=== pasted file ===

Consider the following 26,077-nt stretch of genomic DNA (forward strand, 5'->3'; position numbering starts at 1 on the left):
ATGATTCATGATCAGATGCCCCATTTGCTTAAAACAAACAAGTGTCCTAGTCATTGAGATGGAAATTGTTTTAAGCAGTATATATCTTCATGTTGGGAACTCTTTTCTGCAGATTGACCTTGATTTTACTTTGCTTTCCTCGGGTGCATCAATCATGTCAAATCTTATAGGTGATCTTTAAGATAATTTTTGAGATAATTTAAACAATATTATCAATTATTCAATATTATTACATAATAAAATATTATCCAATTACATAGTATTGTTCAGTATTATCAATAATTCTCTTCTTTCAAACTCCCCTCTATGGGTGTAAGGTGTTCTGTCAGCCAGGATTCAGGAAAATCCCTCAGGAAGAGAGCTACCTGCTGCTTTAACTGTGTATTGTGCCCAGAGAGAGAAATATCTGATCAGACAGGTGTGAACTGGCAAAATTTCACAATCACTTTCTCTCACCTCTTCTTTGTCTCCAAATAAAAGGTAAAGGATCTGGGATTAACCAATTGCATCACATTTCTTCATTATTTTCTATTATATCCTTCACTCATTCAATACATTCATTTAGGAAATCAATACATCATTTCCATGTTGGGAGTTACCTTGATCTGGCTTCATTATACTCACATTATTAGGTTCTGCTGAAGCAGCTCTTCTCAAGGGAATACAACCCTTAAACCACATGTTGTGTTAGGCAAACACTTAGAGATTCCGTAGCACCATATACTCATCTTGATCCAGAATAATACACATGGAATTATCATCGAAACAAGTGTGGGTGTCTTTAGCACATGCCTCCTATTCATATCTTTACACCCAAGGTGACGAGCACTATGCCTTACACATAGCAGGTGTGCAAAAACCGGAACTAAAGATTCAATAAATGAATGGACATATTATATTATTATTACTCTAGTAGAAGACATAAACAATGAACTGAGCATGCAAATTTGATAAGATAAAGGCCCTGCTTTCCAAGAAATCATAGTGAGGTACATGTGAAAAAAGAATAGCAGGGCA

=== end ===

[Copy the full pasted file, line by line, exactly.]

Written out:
Consider the following 26,077-nt stretch of genomic DNA (forward strand, 5'->3'; position numbering starts at 1 on the left):
ATGATTCATGATCAGATGCCCCATTTGCTTAAAACAAACAAGTGTCCTAGTCATTGAGATGGAAATTGTTTTAAGCAGTATATATCTTCATGTTGGGAACTCTTTTCTGCAGATTGACCTTGATTTTACTTTGCTTTCCTCGGGTGCATCAATCATGTCAAATCTTATAGGTGATCTTTAAGATAATTTTTGAGATAATTTAAACAATATTATCAATTATTCAATATTATTACATAATAAAATATTATCCAATTACATAGTATTGTTCAGTATTATCAATAATTCTCTTCTTTCAAACTCCCCTCTATGGGTGTAAGGTGTTCTGTCAGCCAGGATTCAGGAAAATCCCTCAGGAAGAGAGCTACCTGCTGCTTTAACTGTGTATTGTGCCCAGAGAGAGAAATATCTGATCAGACAGGTGTGAACTGGCAAAATTTCACAATCACTTTCTCTCACCTCTTCTTTGTCTCCAAATAAAAGGTAAAGGATCTGGGATTAACCAATTGCATCACATTTCTTCATTATTTTCTATTATATCCTTCACTCATTCAATACATTCATTTAGGAAATCAATACATCATTTCCATGTTGGGAGTTACCTTGATCTGGCTTCATTATACTCACATTATTAGGTTCTGCTGAAGCAGCTCTTCTCAAGGGAATACAACCCTTAAACCACATGTTGTGTTAGGCAAACACTTAGAGATTCCGTAGCACCATATACTCATCTTGATCCAGAATAATACACATGGAATTATCATCGAAACAAGTGTGGGTGTCTTTAGCACATGCCTCCTATTCATATCTTTACACCCAAGGTGACGAGCACTATGCCTTACACATAGCAGGTGTGCAAAAACCGGAACTAAAGATTCAATAAATGAATGGACATATTATATTATTATTACTCTAGTAGAAGACATAAACAATGAACTGAGCATGCAAATTTGATAAGATAAAGGCCCTGCTTTCCAAGAAATCATAGTGAGGTACATGTGAAAAAAGAATAGCAGGGCA